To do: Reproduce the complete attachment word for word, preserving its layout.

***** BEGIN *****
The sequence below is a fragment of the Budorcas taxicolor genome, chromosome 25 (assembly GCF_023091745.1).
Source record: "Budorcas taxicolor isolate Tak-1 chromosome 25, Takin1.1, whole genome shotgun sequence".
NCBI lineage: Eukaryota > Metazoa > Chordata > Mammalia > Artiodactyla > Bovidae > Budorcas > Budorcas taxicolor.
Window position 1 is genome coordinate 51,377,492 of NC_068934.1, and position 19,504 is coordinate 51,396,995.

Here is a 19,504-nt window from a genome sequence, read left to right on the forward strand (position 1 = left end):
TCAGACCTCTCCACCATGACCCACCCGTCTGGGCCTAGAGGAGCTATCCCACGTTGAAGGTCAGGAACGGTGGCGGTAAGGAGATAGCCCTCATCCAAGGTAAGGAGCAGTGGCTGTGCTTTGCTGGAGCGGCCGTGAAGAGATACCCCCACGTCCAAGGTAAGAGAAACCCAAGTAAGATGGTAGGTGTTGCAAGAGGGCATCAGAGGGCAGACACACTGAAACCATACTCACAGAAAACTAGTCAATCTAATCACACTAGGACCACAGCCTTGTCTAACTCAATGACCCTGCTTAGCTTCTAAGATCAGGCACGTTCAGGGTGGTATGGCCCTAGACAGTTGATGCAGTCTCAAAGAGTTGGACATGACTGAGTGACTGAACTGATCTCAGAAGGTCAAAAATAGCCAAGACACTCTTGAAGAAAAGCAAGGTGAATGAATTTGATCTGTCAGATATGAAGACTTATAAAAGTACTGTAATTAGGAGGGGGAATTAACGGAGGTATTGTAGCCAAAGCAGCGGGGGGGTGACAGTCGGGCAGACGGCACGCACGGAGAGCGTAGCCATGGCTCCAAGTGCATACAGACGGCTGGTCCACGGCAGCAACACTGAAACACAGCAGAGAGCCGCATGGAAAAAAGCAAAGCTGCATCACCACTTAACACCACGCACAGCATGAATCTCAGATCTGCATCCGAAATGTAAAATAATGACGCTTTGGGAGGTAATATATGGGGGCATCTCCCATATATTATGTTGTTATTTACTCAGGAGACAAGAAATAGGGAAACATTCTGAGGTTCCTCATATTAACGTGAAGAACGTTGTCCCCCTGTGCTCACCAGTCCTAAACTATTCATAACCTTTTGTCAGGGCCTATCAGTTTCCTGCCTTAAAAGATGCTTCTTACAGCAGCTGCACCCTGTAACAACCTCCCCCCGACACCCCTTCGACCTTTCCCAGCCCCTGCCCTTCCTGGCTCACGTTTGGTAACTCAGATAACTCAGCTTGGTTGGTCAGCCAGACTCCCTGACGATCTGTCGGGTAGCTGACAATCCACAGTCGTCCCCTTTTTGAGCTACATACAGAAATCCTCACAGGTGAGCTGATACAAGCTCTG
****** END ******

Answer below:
The sequence below is a fragment of the Budorcas taxicolor genome, chromosome 25 (assembly GCF_023091745.1).
Source record: "Budorcas taxicolor isolate Tak-1 chromosome 25, Takin1.1, whole genome shotgun sequence".
NCBI lineage: Eukaryota > Metazoa > Chordata > Mammalia > Artiodactyla > Bovidae > Budorcas > Budorcas taxicolor.
Window position 1 is genome coordinate 51,377,492 of NC_068934.1, and position 19,504 is coordinate 51,396,995.

Here is a 19,504-nt window from a genome sequence, read left to right on the forward strand (position 1 = left end):
TCAGACCTCTCCACCATGACCCACCCGTCTGGGCCTAGAGGAGCTATCCCACGTTGAAGGTCAGGAACGGTGGCGGTAAGGAGATAGCCCTCATCCAAGGTAAGGAGCAGTGGCTGTGCTTTGCTGGAGCGGCCGTGAAGAGATACCCCCACGTCCAAGGTAAGAGAAACCCAAGTAAGATGGTAGGTGTTGCAAGAGGGCATCAGAGGGCAGACACACTGAAACCATACTCACAGAAAACTAGTCAATCTAATCACACTAGGACCACAGCCTTGTCTAACTCAATGACCCTGCTTAGCTTCTAAGATCAGGCACGTTCAGGGTGGTATGGCCCTAGACAGTTGATGCAGTCTCAAAGAGTTGGACATGACTGAGTGACTGAACTGATCTCAGAAGGTCAAAAATAGCCAAGACACTCTTGAAGAAAAGCAAGGTGAATGAATTTGATCTGTCAGATATGAAGACTTATAAAAGTACTGTAATTAGGAGGGGGAATTAACGGAGGTATTGTAGCCAAAGCAGCGGGGGGGTGACAGTCGGGCAGACGGCACGCACGGAGAGCGTAGCCATGGCTCCAAGTGCATACAGACGGCTGGTCCACGGCAGCAACACTGAAACACAGCAGAGAGCCGCATGGAAAAAAGCAAAGCTGCATCACCACTTAACACCACGCACAGCATGAATCTCAGATCTGCATCCGAAATGTAAAATAATGACGCTTTGGGAGGTAATATATGGGGGCATCTCCCATATATTATGTTGTTATTTACTCAGGAGACAAGAAATAGGGAAACATTCTGAGGTTCCTCATATTAACGTGAAGAACGTTGTCCCCCTGTGCTCACCAGTCCTAAACTATTCATAACCTTTTGTCAGGGCCTATCAGTTTCCTGCCTTAAAAGATGCTTCTTACAGCAGCTGCACCCTGTAACAACCTCCCCCCGACACCCCTTCGACCTTTCCCAGCCCCTGCCCTTCCTGGCTCACGTTTGGTAACTCAGATAACTCAGCTTGGTTGGTCAGCCAGACTCCCTGACGATCTGTCGGGTAGCTGACAATCCACAGTCGTCCCCTTTTTGAGCTACATACAGAAATCCTCACAGGTGAGCTGATACAAGCTCTG